It’s beginning to look like the economic game of 2016 will be a tug of war, defined by a simple question. Will the plodding but steady U.S. recovery be derailed by the weakness of so-called “emerging market” economies, led by China, Brazil and others? The betting (so far) is that the American recovery will survive, but it’s hardly a sure thing. The outcome, needless to say, could decisively affect the presidential election.
The fact that the question is being asked at all constitutes a stunning reversal of conventional wisdom. After the 2008-09 financial crisis, the consensus was that the New World (China and other emerging-market countries) would rescue the Old (the United States, Europe and Japan). With rapidly expanding middle classes, the New World — China especially — would continue to import vast quantities of raw materials and sophisticated consumer and investment goods.
Events haven’t gone according to script.
“We’ve had a huge plunge in emerging-market growth,” says Nariman Behravesh, chief economist for the consulting firm IHS. By IHS’s estimates, economic growth in these countries has dropped by about half, from 7.4 percent in 2010 to 3.8 percent in 2015. Some countries have simply lost speed; China declined from 10 percent in 2010 to less than 7 percent this year, according to many estimates. Other countries have suffered recessions. Brazil’s economy, which grew more than 7 percent in 2010, is expected to shrink 3 percent this year.
As a result, prices of raw materials — conspicuously, oil — have dropped sharply. Some global industries have surplus production capacity, and emerging-market imports are well below expectations. The fallout has already affected the U.S. economy. Caterpillar recently announced as many as 10,000 layoffs through 2018, because demand for the company’s earth-moving equipment — heavily used in mining operations — has been soft. And the Federal Reserve recently cited global uncertainty as one reason for not increasing U.S. interest rates.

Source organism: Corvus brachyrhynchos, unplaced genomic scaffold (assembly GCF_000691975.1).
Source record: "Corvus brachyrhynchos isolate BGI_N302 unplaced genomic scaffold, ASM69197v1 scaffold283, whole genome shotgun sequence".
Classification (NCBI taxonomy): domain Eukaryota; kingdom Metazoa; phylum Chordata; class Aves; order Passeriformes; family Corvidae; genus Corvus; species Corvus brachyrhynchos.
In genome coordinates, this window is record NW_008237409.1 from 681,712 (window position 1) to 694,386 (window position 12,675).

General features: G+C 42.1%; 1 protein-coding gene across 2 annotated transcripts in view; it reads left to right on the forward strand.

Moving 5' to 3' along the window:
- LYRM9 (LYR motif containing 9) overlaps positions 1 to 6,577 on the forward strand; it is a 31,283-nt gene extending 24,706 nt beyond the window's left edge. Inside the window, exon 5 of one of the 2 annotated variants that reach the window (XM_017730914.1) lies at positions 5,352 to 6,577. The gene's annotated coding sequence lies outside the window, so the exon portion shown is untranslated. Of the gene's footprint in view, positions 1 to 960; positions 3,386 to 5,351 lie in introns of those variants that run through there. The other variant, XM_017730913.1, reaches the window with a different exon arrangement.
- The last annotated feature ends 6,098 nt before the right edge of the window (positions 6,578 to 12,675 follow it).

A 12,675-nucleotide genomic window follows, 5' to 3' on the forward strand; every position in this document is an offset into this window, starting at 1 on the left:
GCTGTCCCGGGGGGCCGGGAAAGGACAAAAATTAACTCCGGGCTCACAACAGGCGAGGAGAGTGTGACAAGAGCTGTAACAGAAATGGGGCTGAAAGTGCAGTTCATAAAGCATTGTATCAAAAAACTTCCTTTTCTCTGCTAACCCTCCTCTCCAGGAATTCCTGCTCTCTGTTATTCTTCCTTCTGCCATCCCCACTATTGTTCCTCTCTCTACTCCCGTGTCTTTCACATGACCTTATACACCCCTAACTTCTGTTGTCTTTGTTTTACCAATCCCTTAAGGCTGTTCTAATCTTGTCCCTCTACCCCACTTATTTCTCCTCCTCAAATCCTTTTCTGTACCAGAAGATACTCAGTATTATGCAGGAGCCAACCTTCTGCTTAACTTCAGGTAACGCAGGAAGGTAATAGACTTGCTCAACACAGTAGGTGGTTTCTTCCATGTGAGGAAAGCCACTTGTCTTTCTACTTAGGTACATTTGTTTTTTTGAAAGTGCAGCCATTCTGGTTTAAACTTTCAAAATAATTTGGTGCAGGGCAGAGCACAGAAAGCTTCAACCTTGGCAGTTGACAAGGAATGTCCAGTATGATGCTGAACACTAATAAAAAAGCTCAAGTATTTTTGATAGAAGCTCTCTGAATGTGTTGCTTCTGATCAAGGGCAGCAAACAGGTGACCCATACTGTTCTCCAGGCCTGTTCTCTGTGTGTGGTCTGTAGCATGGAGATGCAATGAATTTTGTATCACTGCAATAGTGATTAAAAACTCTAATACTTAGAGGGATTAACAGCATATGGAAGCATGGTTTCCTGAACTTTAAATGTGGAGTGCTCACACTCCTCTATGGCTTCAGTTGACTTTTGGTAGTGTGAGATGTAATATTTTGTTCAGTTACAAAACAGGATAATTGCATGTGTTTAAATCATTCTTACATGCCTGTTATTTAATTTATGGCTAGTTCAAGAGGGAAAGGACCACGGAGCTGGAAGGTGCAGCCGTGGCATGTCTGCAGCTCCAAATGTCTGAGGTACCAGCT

Still, many economists doubt that the emerging-market debacle will squash the U.S. recovery. “The U.S. consumer and the housing market are big driving forces,” says Behravesh. U.S. exports to emerging-market countries are only about 4 percent of the economy (gross domestic product). Any loss of exports can be overwhelmed by higher consumer spending, which is nearly 70 percent of GDP. And Behravesh thinks consumer spending will remain solid for many reasons: strong job growth (around 200,000 a month); low interest rates (households’ interest payments as a share of disposable income are the lowest since the mid-1980s); and low gasoline prices.
David Stockton, a former top Fed economist now at the Peterson Institute, agrees that emerging-market countries have “only small spillovers” for the United States. The American economy, he says, should continue expanding next year. But Stockton worries that there’s an outside possibility that a further slowdown in China could trigger a broader reaction. China’s currency, the yuan, would depreciate, making Chinese exports cheaper. To protect themselves, other countries would engage in competitive devaluations. As uncertainty increased, there would be a worldwide “pullback in risk-taking.” People and businesses would spend less. Global stock markets would sag.
What compounds the danger, he says, is that governments seem to lack the weapons to combat a new slump. Central banks (the Fed in the United States, the European Central Bank, the Bank of Japan) are already holding interest rates close to zero. There’s little enthusiasm for bigger budget deficits.
So the global economy is not flirting with a new recession — not yet, anyway. But it’s not a remote possibility either. Whatever happens will shape the election, and all the candidates are in the same boat: They can’t do much about it.
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